This is my last post on Gethsemane, and I’d like to devote it to the presentation of some indigenous interpretations of the event. In the Christian art of other countries, Gethsemane is treated far less frequently than other events in the life of Christ, like the nativity and the last supper. (Madonna and Child portraits, though, tend to be the most common.) But I was able to find these few pieces of art on the topic (in addition to the two contemporary paintings I discussed in a previous post—from Indonesia and Uganda). Note how each artist gives Jesus native features, clothes him in native dress, and places him in a native environment.
You may find it odd that these artists have chosen to depict Christ as Chinese, Japanese, and so on, but they probably find it just as odd that Americans depict him as American—white-skinned, wavy-haired, and blue-eyed—or cling instead to the Italianate Jesuses of the Renaissance. What makes the American or European version of Christ any more valid than another country’s or people’s? The majority of Christians have fixed Jesus in their minds as a Westerner, forgetting (or ignoring) the fact that he was Middle Eastern—a Jew from Palestine. So is it right to displace him from his racial and cultural context so that we might adapt him to our own, and make him look just like ourselves?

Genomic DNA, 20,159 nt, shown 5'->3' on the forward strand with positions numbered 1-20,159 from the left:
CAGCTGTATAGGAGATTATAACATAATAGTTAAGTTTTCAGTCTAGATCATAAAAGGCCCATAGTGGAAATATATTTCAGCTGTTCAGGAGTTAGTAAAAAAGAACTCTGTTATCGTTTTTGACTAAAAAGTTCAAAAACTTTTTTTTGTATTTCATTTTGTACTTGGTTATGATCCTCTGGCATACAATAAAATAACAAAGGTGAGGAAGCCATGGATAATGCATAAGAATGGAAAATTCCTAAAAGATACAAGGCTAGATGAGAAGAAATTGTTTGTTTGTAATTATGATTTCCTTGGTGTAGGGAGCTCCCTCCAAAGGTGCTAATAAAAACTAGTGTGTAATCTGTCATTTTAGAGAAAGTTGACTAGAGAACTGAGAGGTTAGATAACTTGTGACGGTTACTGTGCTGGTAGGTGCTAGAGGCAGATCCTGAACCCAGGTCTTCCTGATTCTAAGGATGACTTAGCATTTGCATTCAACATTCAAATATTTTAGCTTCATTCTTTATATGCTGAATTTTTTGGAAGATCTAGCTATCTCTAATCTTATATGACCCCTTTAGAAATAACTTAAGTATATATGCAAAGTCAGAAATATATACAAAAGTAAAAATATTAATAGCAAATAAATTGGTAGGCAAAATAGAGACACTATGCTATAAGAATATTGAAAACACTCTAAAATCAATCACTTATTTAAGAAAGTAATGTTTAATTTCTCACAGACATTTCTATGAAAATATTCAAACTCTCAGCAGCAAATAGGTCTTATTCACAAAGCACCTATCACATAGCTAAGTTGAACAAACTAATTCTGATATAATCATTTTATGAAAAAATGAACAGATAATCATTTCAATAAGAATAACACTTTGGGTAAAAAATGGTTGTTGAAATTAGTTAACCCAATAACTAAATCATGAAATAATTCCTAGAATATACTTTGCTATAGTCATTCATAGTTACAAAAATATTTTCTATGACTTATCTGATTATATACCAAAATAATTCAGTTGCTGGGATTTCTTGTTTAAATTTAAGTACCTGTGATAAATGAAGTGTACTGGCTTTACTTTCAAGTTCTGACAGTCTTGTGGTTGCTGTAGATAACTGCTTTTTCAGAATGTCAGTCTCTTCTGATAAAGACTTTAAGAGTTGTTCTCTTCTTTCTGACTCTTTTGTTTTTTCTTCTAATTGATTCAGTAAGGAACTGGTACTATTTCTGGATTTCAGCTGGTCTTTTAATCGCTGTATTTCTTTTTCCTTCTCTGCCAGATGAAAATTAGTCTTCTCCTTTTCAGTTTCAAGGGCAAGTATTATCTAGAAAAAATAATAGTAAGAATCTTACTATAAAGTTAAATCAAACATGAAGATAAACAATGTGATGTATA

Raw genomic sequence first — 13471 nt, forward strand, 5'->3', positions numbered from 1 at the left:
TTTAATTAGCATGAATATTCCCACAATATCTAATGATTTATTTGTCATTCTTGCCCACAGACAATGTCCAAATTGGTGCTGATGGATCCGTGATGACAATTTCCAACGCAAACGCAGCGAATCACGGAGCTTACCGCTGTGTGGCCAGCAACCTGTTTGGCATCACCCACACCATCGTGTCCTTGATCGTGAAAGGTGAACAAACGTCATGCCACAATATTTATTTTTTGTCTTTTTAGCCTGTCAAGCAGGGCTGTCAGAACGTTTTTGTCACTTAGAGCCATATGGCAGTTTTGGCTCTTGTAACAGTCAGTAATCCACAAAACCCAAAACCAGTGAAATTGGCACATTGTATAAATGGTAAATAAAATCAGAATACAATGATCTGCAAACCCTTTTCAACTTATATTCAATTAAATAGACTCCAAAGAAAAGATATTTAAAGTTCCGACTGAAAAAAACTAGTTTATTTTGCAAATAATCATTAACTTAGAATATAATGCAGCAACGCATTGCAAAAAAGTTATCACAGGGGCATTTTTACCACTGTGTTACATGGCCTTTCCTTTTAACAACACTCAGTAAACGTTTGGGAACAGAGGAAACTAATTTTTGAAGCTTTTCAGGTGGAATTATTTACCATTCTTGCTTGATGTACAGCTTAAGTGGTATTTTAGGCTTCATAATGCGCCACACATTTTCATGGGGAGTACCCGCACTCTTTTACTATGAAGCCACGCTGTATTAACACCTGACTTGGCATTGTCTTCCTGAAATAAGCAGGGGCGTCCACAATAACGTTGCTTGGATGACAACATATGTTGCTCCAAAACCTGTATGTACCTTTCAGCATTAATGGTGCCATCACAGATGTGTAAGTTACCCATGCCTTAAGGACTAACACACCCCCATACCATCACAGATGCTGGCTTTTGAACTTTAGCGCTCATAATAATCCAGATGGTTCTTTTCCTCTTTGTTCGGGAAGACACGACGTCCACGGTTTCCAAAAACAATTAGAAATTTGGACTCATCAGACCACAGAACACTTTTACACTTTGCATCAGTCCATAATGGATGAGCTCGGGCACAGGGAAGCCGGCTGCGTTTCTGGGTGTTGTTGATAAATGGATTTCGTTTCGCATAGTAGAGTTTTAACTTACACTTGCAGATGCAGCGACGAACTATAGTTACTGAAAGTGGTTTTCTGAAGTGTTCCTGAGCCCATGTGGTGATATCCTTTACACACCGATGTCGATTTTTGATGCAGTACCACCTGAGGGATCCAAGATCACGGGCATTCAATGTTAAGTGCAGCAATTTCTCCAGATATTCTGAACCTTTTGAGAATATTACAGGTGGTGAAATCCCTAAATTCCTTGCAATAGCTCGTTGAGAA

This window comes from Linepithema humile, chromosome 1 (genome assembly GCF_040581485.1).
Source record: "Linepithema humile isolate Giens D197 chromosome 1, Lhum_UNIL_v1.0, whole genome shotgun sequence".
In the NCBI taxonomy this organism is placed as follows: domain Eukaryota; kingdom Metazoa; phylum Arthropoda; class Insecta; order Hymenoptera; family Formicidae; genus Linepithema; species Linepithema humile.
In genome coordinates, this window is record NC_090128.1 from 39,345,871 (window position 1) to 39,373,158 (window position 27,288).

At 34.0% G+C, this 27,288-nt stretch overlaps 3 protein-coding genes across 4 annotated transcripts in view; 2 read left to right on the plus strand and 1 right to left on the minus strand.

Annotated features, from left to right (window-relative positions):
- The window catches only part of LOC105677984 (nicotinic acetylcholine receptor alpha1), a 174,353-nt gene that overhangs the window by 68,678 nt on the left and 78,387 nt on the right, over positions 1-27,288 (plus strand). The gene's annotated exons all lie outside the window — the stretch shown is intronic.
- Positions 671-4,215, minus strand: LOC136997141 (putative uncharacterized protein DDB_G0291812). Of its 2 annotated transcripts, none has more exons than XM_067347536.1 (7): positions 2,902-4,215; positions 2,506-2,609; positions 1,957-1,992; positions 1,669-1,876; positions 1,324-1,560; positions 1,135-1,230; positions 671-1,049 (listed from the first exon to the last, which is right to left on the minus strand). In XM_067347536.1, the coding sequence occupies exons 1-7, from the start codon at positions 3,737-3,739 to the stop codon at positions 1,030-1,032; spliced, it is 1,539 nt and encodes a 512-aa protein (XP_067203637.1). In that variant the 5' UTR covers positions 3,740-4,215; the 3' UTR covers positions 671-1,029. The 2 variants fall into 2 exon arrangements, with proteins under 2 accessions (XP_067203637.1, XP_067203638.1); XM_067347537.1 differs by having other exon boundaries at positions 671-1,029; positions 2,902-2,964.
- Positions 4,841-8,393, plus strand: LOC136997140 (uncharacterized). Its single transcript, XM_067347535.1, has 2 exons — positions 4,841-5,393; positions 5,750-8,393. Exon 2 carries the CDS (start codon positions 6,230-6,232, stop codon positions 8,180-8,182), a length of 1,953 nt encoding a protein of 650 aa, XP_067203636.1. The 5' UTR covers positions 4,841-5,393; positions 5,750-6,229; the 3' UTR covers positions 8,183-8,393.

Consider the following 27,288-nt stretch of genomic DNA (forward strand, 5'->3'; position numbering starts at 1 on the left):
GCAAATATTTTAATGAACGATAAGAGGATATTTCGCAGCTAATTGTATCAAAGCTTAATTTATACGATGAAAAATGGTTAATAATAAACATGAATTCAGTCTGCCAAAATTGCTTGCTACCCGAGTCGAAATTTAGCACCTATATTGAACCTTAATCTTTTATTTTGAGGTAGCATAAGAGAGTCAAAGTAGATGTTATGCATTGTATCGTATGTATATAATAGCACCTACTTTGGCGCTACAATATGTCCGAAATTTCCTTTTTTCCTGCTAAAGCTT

This question is a loaded one, and I’m posing it now so that you can think about it for a while, as it is one of the main questions I hope to answer over the course of this blog. For now, I just want you to start thinking about your picture of Jesus, and how much it is shaped by the culture you live in. (And by “picture” I mean a visual idea, yes, but I’m also talking about your picture of Jesus’ whole person—personality, goals, values, and all.)